From: Jacob Zabicky (zabicky$##$bgumail.bgu.ac.il)
Date: Sun Dec 20 1998 - 03:22:14 EST
>I'm now wondering what would happen to bio-transformations in
>Organic Chemistry in the future.
>It has long been regarded as a volume requiring and concentration
>dependent. From that point, not so many processes have appeared to
>the industrial scale.
>Recently, my colleague claimed that the recent development of bio-
>technology should enable the bio-transformations to play important
>roll in the industrial process.
>He also added that the trend is now "nature identical", so the bio-
>transformations should be predominant, even if they are much more
>expensive than the conventional chemical processes.
>(C&E news also reported like this recently.)
>I agree that some processes are now actually in place in the
>industry (ex. lipase hydrolysis; oxidation). But most of the present
> bio-processes are based on the fermentation, not genuine
>I doubt the opinion that the bio-transformation will be the
>substitute to the genuine chemical reactions in future.
>How do you think?
>Any information regarding this topic (like news source) will also be
>Thanks in advance.
>Mitsuhiko FUJIWHARA, Ph.D.
>(Thesis title: Total Synth employing bio-transformation.)
>PGP FingerPrint [6087 4106 3402 2D84 489B 1A83 582B 7B82 F8EB 3590]
The problems you rise in your message are very interesting and cover an
ample field. Here I would like to focus mainly on a matter of personal
opinion. You write above the prase "...are based on the fermentation, not
I think that as far as useful syntheses go you have several levels of
"chemistry" that were applied since very early times:
1. Purely biological reactors, that is, you collect your final product, or
isolate it from its biological sources. Examples: natural rubber (latex),
succrose, citric acid, morphine, sulfosaccharides, insuline, vitamin A,
2. Fermentors are bioreactors where you put certain microorganisms to do a
job for you under controlled conditions to optimize your yields and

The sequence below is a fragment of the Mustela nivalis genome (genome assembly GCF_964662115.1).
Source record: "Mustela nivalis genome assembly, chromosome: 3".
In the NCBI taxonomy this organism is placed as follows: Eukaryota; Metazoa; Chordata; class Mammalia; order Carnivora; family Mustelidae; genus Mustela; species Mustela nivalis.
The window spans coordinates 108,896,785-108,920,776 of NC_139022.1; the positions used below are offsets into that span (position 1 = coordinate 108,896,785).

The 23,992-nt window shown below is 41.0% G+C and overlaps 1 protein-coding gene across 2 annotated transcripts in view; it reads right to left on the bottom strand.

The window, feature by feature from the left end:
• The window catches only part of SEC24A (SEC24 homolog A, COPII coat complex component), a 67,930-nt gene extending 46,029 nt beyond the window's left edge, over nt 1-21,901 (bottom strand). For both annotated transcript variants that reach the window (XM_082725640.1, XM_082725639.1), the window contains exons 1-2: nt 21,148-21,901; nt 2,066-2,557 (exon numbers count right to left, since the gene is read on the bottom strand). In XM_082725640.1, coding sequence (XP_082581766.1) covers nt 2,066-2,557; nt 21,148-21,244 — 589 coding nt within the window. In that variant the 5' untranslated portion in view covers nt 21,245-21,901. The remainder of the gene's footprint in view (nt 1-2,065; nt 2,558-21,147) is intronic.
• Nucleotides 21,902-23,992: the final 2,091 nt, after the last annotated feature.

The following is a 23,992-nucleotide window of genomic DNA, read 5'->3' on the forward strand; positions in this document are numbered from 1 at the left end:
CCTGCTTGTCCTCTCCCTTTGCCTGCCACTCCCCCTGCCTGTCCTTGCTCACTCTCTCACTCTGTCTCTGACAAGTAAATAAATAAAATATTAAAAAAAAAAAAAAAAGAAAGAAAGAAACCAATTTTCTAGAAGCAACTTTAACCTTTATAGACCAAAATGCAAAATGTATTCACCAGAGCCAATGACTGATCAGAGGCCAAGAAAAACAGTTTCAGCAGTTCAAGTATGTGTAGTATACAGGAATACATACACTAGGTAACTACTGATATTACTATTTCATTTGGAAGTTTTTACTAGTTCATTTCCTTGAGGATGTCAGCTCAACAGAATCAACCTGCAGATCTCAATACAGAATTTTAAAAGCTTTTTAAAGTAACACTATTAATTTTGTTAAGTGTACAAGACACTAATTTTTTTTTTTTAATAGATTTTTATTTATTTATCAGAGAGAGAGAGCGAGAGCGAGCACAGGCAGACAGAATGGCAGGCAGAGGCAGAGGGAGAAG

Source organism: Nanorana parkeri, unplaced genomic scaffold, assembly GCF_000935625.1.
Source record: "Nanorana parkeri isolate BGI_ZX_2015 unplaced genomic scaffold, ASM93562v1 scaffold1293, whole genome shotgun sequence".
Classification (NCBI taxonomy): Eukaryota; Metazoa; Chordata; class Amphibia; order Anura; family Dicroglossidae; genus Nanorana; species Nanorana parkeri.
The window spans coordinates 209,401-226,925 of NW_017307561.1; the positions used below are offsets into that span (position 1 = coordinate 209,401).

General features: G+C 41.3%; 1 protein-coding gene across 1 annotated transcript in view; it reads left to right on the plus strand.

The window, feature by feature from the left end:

kinetics. I consider these still "natural" products, but the microorganisms
were forced to act faster than in nature, or change their selectivity
towards a certain product. Examples: methane from organic wastes, citric
acid, penicillin, sulfosaccharides. Perhaps others view these products as
synthetic. It's usually a matter of taste.
3. Enzymatic bioreactors may be considered as truely heterogeneous
catalytic reactors, where you use the enzyme or enzymes that are actually
responsible for the processes described in paragraphs 1 and 2, instead of
the whole organism. Usually but not necassarily, the enzyme is immobilized
on an adequate matrix, and it acts on substrates that are more elaborate
than those used above. These reactors are potentially very effective,
because of their high selectivity and fast kinetics (practically controlled
by the diffusion of the substrate to the enzyme). Despite this potential
attractiveness, development of these processes is marred by many technical
and economic difficulties. Enzymatic reactors are developing in the
analytical direction, as biosensors. Do you know organic compounds that are
thechnically synthesized by this method?
4. Ordinary reactors. Where high throughput of inexpensive products can be
achieved in relatively small plants.
I don't see today how reactors of type 3 can replace all the others.
All the best,
Prof. Jacob Zabicky Tel. 972-7-6461271/6461062/6472754
Institutes for Applied Research Fax. 972-7-6472969
Ben-Gurion University of the Negev Private: POB 12366, Beer-Sheva 84863
POB 653, Beer-Sheva 84105, ISRAEL Tel. 972-7-6496792
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